Jem and the Holograms is a movie based on a cartoon. It was supposed to open in cinemas two days ago. It didn’t. The reason: Abysmal reviews. But there’s one redeeming thing about it – The movie’s director
It’s a rare occurrence for me to not enjoy a movie. Usually, something makes a movie enjoyable. Sometimes, it’s the part one actor plays. Sometimes, it’s the soundtrack. Sometimes, it’s the great camera work. Or any of the other elements that make up a movie. Fact is, I love the medium film. I love how directors and writers play with imagery, imply things with visual or audio cues and all the things that make movies beautiful. Movies inspire. Movies awe. I love movies.
I don’t love Jem and the Holograms. In fact, this was one of the very few movies I had trouble finishing. During the two hours of this movie, I groaned audibly quite often. And then, I said the words I haven’t said all year or even longer when watching a movie: «I am not having a good time watching this.»
The thing is this, I will now rant about the movie a bit and then I will go into what impressed me about this movie, the one redeeming thing. And it has nothing to do with the movie itself per se.
Jem and the Holograms is based on a cartoon from the 1980s titled simply Jem. It was about a girl named Jerrica Benton who, for reasons lost to time, was a great singer but could not perform under her real name so she got herself a computer named Synergy that cast a hologram over her and so she could perform while foiling many a plan by rival band The Misfits. It was 1980s schlock at its finest.
Needless to say, this sort of thing wouldn’t work with audiences of today, despite the fact that the relatively obscure cartoon series has managed to garner a small cult following. And with the relative success and moderate awesomeness of the G.I. Joe and Transformers movies, studio and toymaker Hasbro decided that they needed something aimed at girls.
The modern Jerrica Benton (Audrey Peeples) is a girl from northern-ish California. She’s terminally shy and keeps her singing talent under close wraps. Her mother is out of the picture, her father is dead, so she and her sister live with their aunt and her two adoptive daughters in a house that faces foreclosure. So when Jem’s sister Kimber (Stefanie Scott) uploads a video of the shy teen’s singing to YouTube she goes immediately viral, is hailed as the world’s greatest inspiration to men, women, animals, trees and plush toys everywhere. Within a few days, Jem has a record deal with Erica Raymond (Juliette Lewis), moves into a big mansion and has concerts booked at the hottest venue ever in Los Angeles. But along the way, Jerrica and her sisters must solve the mystery of her late father’s inventions: 51n3rgy or Synergy, a little robot looking thing that will not serve any purpose during the entire movie.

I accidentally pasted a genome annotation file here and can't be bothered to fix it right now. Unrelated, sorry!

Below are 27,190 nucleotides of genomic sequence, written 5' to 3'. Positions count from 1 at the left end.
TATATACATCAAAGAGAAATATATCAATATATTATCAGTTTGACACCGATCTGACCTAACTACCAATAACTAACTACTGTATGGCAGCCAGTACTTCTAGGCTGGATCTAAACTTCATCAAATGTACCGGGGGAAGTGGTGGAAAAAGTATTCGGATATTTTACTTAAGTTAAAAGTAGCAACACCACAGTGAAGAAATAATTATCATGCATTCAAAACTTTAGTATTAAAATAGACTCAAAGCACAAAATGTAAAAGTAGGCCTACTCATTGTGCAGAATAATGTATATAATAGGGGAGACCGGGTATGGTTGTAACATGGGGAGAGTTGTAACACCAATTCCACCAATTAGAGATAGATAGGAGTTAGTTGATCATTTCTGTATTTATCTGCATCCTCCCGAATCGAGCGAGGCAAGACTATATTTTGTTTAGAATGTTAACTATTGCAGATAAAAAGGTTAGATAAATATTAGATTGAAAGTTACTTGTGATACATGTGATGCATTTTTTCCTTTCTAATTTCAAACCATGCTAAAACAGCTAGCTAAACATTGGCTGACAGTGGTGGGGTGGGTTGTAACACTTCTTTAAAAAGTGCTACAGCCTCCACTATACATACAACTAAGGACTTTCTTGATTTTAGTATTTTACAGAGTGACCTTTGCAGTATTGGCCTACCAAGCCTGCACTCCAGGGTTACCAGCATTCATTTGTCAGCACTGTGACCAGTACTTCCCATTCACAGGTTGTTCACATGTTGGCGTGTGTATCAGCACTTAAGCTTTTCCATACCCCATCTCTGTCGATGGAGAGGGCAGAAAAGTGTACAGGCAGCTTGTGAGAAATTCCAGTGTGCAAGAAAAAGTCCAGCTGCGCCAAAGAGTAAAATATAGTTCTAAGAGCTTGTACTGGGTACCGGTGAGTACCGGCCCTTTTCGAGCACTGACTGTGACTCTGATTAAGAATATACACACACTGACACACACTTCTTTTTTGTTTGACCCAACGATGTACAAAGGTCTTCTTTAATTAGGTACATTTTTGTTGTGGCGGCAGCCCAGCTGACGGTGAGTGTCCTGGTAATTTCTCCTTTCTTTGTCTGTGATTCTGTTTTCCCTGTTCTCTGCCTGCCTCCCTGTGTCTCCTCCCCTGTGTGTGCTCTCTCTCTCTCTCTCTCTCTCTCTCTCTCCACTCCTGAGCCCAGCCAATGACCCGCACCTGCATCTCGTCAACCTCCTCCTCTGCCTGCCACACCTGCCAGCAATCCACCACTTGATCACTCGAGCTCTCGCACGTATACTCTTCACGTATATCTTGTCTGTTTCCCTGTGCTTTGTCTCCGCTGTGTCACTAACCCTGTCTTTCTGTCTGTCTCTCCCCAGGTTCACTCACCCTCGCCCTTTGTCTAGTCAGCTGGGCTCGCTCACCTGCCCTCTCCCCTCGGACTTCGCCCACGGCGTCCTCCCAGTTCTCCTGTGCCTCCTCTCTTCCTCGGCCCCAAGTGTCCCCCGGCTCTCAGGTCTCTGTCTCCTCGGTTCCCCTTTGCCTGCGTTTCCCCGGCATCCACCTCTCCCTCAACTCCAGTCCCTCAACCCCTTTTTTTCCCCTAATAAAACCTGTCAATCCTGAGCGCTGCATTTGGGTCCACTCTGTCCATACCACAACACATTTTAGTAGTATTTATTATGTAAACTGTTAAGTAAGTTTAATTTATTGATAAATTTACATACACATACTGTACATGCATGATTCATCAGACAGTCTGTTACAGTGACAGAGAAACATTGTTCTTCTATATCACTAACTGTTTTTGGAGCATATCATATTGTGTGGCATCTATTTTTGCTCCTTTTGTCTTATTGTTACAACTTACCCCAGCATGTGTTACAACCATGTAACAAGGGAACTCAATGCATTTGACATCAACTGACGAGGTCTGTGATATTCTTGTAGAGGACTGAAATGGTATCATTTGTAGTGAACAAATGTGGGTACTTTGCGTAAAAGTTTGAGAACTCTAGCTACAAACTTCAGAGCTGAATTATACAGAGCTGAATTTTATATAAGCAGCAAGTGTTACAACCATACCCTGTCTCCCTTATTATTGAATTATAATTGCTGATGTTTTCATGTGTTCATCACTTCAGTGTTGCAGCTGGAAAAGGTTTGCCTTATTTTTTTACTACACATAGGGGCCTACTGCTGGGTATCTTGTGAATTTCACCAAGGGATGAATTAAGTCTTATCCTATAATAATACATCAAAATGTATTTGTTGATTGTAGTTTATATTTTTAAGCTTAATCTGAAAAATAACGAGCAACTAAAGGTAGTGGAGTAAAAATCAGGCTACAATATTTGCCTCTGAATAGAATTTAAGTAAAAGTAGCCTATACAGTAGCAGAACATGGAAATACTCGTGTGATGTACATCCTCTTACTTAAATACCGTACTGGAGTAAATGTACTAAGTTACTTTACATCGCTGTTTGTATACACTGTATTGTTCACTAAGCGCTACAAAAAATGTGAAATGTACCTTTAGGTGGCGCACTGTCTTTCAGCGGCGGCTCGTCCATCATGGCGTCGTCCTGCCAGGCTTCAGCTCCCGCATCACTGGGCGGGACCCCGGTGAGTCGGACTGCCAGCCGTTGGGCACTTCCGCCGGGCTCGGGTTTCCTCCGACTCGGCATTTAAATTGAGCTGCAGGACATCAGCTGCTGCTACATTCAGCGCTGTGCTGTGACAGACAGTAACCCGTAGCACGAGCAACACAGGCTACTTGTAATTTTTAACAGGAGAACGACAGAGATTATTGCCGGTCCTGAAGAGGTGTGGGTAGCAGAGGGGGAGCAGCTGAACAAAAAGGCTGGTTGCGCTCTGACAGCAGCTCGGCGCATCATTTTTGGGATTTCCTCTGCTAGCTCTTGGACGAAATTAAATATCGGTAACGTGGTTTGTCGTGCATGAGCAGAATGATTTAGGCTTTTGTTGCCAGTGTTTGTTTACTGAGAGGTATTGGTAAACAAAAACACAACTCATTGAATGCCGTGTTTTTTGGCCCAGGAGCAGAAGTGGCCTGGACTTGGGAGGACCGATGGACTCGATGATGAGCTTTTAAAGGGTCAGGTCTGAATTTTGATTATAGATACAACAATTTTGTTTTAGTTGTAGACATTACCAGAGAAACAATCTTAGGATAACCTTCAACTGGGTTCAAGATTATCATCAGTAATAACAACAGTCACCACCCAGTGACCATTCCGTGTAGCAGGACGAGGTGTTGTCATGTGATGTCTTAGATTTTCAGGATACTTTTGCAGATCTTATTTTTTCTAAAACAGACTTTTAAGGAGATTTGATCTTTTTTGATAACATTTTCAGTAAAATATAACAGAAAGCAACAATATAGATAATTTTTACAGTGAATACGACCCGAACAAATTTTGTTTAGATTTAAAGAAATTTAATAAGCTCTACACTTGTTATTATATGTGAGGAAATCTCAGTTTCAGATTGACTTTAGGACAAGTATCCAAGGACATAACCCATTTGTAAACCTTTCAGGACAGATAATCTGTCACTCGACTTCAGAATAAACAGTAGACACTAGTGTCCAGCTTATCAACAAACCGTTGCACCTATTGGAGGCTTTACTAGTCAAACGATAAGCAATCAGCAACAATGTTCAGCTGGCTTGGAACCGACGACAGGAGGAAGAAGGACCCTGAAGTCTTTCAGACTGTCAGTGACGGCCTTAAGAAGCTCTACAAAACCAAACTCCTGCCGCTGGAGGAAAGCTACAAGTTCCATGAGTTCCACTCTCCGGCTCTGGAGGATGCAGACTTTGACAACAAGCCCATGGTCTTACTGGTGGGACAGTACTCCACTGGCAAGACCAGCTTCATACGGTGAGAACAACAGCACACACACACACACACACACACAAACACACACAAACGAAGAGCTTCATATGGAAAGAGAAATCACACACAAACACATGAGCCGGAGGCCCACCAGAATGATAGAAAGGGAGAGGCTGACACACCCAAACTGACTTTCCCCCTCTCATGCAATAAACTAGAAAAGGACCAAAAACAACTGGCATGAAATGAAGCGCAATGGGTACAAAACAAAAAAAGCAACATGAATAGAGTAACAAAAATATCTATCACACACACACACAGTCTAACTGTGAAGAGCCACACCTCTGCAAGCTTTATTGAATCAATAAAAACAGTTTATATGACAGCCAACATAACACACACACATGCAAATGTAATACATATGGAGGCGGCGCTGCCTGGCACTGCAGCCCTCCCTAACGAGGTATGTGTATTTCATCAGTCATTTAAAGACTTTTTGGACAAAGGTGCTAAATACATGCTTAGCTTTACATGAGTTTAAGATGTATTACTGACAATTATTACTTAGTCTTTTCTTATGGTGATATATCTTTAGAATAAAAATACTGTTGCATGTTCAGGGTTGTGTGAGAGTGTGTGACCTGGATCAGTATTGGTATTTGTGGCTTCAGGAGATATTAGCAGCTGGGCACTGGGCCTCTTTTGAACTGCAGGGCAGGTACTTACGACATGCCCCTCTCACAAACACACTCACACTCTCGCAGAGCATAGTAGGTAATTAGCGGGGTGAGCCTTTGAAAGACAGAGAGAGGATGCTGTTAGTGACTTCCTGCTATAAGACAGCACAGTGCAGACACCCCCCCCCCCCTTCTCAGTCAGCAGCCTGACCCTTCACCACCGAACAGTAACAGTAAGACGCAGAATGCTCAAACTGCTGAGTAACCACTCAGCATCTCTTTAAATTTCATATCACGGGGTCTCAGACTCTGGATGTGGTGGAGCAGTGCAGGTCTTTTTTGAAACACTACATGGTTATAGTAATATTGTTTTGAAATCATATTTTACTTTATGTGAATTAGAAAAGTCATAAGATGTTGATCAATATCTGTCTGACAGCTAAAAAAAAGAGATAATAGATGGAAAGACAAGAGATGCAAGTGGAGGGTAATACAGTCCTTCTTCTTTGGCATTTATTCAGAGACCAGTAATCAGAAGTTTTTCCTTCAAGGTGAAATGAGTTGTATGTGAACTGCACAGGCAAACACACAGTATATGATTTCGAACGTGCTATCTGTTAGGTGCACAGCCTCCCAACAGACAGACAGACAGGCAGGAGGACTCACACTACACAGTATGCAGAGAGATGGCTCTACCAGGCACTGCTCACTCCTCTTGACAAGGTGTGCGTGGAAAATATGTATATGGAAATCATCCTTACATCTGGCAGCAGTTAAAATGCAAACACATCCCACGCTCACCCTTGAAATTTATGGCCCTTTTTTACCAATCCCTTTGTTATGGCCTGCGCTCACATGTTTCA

You can pretty much recount the rest of the movie from here: Turns out Erica is evil, but she is also incompetent to the extent where a bunch of upstart teenagers can beat her at her own game. Synergy is there to make Jerrica believe in herself and the power of music and in the end, Jerrica kisses the guy.
Director and producer Jon M. Chu of G.I. Joe – Retaliation and Justin Bieber’s Believe fame had five million dollars to make this film and considering that Hollywood sometimes has days where nobody even moves a finger for that amount of money, it’s impressive to see that there’s still movies made on that budget. This is not the one good thing about the movie. That I will cover in a later paragraph.